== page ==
I’m sorry, I can’t understand what you’re saying with my hand in your mouth…

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Consider the toothbrush.

Have you noticed how it has evolved in the last decade? It wasn’t too long ago that you had three choices, outside of the color, in your toothbrush selection: soft, medium and hard (bristles). Then, the most difficult decision was whether or not buying a purple toothbrush would be seen as a “gay” thing to do if you were a guy.

But today…well, today there are literally dozens of choices in toothbrushes. There’s ones with little rubber nubbies to clean your gums, there are some with the bristles in neat little circular patterns, presumably to appear more like an electric toothbrush. You have sonic toothbrushes that clean your mouth with sound and vibration–oooohhhh! Oh and let’s not forget that toothbrush innovation hasn’t stopped with the bristles. Nowadays, on the back side of the toothbrush you’ll find all kind of interesting little things that are designed to scour the inside of your cheeks as you brush.

Now, my personal favorite is the old Crest Reach toothbrush with a full-sized head made of medium bristles. You can’t find it today, but you can find similar models that contain its core details while eschewing newfangled additions such as swirlies.

I get that even toothbrushes must evolve, if only to support increasing the marketing budgets of the manufacturers. I mean, we simply can’t expect today’s youth to brush their teeth if we don’t provide them with “cool” tools. So I don’t really mind if the messaging around the new toothbrushes is a bit of a stretch. Do half as many swirly bristles really work as well as twice as many horizontal rows of bristles? I think not.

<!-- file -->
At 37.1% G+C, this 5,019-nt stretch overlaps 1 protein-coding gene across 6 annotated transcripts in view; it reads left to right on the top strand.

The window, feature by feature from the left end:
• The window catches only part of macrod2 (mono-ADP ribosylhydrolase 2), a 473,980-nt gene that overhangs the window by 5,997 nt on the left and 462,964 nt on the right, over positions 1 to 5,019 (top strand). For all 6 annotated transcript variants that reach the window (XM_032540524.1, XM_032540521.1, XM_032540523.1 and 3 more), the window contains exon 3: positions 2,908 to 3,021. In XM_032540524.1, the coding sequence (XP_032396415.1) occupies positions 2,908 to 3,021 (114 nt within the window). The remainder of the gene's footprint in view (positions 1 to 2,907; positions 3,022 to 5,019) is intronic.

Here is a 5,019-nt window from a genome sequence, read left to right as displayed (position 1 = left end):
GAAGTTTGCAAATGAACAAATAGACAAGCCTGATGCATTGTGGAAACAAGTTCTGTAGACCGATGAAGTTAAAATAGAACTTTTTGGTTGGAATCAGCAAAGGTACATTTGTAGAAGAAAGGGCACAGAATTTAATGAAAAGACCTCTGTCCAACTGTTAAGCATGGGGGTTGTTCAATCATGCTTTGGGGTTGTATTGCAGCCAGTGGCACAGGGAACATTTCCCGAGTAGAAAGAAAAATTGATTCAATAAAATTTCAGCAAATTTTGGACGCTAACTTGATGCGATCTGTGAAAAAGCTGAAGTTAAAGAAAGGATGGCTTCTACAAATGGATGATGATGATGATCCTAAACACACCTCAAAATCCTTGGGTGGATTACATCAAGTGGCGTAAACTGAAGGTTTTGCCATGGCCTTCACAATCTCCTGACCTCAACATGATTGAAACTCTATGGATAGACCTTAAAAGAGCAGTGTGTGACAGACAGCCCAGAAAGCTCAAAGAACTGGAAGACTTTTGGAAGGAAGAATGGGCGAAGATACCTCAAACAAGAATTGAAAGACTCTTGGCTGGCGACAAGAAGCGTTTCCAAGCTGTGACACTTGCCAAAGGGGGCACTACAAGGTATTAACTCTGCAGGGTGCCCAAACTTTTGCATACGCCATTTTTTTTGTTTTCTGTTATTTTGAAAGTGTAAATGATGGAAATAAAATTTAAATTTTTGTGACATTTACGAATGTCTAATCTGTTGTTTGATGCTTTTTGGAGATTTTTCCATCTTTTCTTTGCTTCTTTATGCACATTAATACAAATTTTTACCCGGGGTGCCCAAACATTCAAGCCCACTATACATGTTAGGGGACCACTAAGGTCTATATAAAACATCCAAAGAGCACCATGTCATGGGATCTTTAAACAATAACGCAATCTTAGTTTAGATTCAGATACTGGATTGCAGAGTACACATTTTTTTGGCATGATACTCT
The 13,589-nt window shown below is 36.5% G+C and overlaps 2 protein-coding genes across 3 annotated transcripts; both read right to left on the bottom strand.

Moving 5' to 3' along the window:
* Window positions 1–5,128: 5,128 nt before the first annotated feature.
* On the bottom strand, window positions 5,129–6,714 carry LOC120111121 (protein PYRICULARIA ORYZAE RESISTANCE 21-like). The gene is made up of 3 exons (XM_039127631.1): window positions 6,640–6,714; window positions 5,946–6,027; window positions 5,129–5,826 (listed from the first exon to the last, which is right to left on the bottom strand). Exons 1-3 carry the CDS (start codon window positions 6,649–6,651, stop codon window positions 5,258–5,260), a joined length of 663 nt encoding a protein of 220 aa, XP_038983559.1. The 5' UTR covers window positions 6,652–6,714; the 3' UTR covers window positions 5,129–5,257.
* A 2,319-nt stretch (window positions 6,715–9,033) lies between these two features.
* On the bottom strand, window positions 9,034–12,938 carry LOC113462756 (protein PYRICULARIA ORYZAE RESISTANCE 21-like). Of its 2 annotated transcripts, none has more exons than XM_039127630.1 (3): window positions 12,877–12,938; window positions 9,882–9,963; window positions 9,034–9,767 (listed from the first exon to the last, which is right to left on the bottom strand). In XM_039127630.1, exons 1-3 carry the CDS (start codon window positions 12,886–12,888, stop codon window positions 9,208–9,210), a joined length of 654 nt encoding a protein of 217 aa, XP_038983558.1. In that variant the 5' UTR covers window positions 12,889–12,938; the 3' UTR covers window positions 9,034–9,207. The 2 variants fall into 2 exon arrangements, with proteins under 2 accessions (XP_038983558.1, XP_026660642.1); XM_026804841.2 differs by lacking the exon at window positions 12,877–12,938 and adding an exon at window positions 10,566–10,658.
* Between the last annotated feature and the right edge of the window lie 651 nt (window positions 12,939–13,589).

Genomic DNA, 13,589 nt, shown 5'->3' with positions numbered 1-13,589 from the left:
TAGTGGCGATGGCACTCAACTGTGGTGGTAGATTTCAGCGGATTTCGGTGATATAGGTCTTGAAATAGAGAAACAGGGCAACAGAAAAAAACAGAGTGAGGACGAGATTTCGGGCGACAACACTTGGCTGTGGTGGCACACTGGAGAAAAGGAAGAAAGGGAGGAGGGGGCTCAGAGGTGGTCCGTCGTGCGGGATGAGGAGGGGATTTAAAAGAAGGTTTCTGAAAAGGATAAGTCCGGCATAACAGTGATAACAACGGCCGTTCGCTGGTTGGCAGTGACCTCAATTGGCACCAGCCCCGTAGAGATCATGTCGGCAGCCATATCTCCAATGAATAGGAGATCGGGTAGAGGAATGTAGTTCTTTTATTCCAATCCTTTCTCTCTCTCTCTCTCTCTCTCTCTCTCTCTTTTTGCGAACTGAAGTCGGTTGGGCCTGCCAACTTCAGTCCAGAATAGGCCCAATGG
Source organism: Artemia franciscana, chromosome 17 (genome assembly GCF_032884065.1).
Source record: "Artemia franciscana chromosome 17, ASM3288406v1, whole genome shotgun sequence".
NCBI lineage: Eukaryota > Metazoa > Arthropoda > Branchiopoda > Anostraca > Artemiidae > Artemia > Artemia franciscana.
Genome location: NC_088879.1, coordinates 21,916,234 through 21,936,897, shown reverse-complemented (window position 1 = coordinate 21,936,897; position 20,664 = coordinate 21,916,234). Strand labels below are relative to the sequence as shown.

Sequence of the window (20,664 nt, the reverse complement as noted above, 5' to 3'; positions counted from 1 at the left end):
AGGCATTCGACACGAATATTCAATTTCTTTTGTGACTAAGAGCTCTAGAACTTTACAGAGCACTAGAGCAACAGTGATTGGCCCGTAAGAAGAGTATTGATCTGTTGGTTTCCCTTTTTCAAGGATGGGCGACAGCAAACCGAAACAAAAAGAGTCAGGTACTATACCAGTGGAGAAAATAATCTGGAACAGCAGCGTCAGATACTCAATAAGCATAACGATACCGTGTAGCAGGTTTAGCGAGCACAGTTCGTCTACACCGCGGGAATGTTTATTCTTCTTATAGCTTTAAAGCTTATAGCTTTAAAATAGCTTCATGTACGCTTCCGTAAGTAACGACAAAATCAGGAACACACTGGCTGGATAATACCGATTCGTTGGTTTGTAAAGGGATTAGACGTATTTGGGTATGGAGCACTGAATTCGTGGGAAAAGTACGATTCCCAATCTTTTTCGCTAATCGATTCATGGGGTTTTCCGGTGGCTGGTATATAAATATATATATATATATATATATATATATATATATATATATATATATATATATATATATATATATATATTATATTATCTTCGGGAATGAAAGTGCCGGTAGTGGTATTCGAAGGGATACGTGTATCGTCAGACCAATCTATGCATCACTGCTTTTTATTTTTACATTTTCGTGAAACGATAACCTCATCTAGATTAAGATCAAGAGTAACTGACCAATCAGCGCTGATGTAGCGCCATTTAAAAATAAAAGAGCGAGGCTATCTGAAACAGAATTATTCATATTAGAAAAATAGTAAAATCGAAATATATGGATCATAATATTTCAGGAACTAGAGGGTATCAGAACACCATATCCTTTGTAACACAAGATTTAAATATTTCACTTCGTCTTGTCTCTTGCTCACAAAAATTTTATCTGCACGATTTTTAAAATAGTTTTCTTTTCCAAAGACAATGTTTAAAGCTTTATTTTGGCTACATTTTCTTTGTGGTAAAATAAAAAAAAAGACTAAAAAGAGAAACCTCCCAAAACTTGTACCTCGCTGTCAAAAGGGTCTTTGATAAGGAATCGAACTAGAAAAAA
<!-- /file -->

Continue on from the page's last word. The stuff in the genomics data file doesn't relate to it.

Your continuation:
Therefore, I don’t mind being lied to by Johnson & Johnson, or whomever, but what I don’t get is why my dentist would lie to me…(it’s a logical jump folks…stick with me here….)

I recently had my teeth cleaned and as usual, “Your teeth are beautiful, blah blah blah.” In fact, they didn’t even take X-rays this time. So, imagine my surprise when a couple of days later as I’m shining a flashlight down my throat to count the number of puss-pockets on my tonsils from my sinus infection, that I find what appears to be the beginning of a very small cavity right smack on top of my back molar. Now, I’m no dentist but I think I can recognize a well-rounded hole in my tooth as a cavity. And I can’t for the life of me imagine that both my hygienist and the old feller (the dentist) would miss it when they poked their head in my head to look around.

The only thing I can think of is that it’s too small to do anything about right now, so they didn’t make a big deal of it. But isn’t that kinda like not telling someone they have an enlarged prostate? “Thanks for considering my mental health doc, but I’d really like to know if I’m prime for a colonoscopy.”

Perhaps I’m making a mountain out of a molehill, but since I haven’t had a cavity since I was 8, and the whole thing has become a bit of a source of pride for me, I’m only slightly less than devastated. Of course, in the grand scheme of things it’s a very minor thing for sure.

I guess between now and my next cleaning I’ll try out some of those newfangled toothbrush gizmos and see if they help me dig down into my molar crevasses (what a great pluralization!).


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